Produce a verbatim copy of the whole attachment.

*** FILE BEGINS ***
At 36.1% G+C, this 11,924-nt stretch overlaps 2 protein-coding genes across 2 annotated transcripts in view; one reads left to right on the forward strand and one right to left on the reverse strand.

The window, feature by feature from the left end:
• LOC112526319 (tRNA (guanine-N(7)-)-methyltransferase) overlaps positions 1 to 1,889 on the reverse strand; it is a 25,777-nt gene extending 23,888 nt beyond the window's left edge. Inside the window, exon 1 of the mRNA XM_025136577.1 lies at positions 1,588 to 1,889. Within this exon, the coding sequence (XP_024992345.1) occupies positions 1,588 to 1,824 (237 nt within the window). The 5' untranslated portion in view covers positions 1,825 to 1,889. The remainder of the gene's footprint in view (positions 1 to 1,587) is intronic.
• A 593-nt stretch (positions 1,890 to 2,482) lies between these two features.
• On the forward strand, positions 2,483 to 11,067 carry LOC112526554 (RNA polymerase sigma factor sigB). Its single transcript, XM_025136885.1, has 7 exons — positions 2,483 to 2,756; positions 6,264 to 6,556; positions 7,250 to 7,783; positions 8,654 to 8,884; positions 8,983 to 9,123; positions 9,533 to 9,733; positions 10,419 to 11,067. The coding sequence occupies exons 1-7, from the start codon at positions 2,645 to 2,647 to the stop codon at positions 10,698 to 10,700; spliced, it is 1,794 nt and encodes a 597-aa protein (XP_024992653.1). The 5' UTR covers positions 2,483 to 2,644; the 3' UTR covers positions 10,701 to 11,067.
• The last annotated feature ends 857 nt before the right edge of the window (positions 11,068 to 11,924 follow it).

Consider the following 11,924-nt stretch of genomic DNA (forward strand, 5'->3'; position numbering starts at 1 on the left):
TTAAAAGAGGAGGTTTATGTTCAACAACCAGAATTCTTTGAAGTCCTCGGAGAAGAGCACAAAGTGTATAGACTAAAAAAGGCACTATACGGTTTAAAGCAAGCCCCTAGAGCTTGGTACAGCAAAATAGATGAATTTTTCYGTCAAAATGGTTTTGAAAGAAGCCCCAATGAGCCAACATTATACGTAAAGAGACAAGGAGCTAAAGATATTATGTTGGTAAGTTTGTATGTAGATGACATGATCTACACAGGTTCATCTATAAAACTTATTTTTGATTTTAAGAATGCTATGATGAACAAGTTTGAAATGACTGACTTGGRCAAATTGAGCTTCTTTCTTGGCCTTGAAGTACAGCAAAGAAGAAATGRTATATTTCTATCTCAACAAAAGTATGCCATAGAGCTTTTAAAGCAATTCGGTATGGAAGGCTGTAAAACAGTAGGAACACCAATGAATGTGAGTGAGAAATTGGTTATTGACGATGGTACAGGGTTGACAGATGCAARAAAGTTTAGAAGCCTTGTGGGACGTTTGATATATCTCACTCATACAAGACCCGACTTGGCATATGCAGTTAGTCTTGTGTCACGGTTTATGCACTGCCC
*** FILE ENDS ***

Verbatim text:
At 36.1% G+C, this 11,924-nt stretch overlaps 2 protein-coding genes across 2 annotated transcripts in view; one reads left to right on the forward strand and one right to left on the reverse strand.

The window, feature by feature from the left end:
• LOC112526319 (tRNA (guanine-N(7)-)-methyltransferase) overlaps positions 1 to 1,889 on the reverse strand; it is a 25,777-nt gene extending 23,888 nt beyond the window's left edge. Inside the window, exon 1 of the mRNA XM_025136577.1 lies at positions 1,588 to 1,889. Within this exon, the coding sequence (XP_024992345.1) occupies positions 1,588 to 1,824 (237 nt within the window). The 5' untranslated portion in view covers positions 1,825 to 1,889. The remainder of the gene's footprint in view (positions 1 to 1,587) is intronic.
• A 593-nt stretch (positions 1,890 to 2,482) lies between these two features.
• On the forward strand, positions 2,483 to 11,067 carry LOC112526554 (RNA polymerase sigma factor sigB). Its single transcript, XM_025136885.1, has 7 exons — positions 2,483 to 2,756; positions 6,264 to 6,556; positions 7,250 to 7,783; positions 8,654 to 8,884; positions 8,983 to 9,123; positions 9,533 to 9,733; positions 10,419 to 11,067. The coding sequence occupies exons 1-7, from the start codon at positions 2,645 to 2,647 to the stop codon at positions 10,698 to 10,700; spliced, it is 1,794 nt and encodes a 597-aa protein (XP_024992653.1). The 5' UTR covers positions 2,483 to 2,644; the 3' UTR covers positions 10,701 to 11,067.
• The last annotated feature ends 857 nt before the right edge of the window (positions 11,068 to 11,924 follow it).

Consider the following 11,924-nt stretch of genomic DNA (forward strand, 5'->3'; position numbering starts at 1 on the left):
TTAAAAGAGGAGGTTTATGTTCAACAACCAGAATTCTTTGAAGTCCTCGGAGAAGAGCACAAAGTGTATAGACTAAAAAAGGCACTATACGGTTTAAAGCAAGCCCCTAGAGCTTGGTACAGCAAAATAGATGAATTTTTCYGTCAAAATGGTTTTGAAAGAAGCCCCAATGAGCCAACATTATACGTAAAGAGACAAGGAGCTAAAGATATTATGTTGGTAAGTTTGTATGTAGATGACATGATCTACACAGGTTCATCTATAAAACTTATTTTTGATTTTAAGAATGCTATGATGAACAAGTTTGAAATGACTGACTTGGRCAAATTGAGCTTCTTTCTTGGCCTTGAAGTACAGCAAAGAAGAAATGRTATATTTCTATCTCAACAAAAGTATGCCATAGAGCTTTTAAAGCAATTCGGTATGGAAGGCTGTAAAACAGTAGGAACACCAATGAATGTGAGTGAGAAATTGGTTATTGACGATGGTACAGGGTTGACAGATGCAARAAAGTTTAGAAGCCTTGTGGGACGTTTGATATATCTCACTCATACAAGACCCGACTTGGCATATGCAGTTAGTCTTGTGTCACGGTTTATGCACTGCCC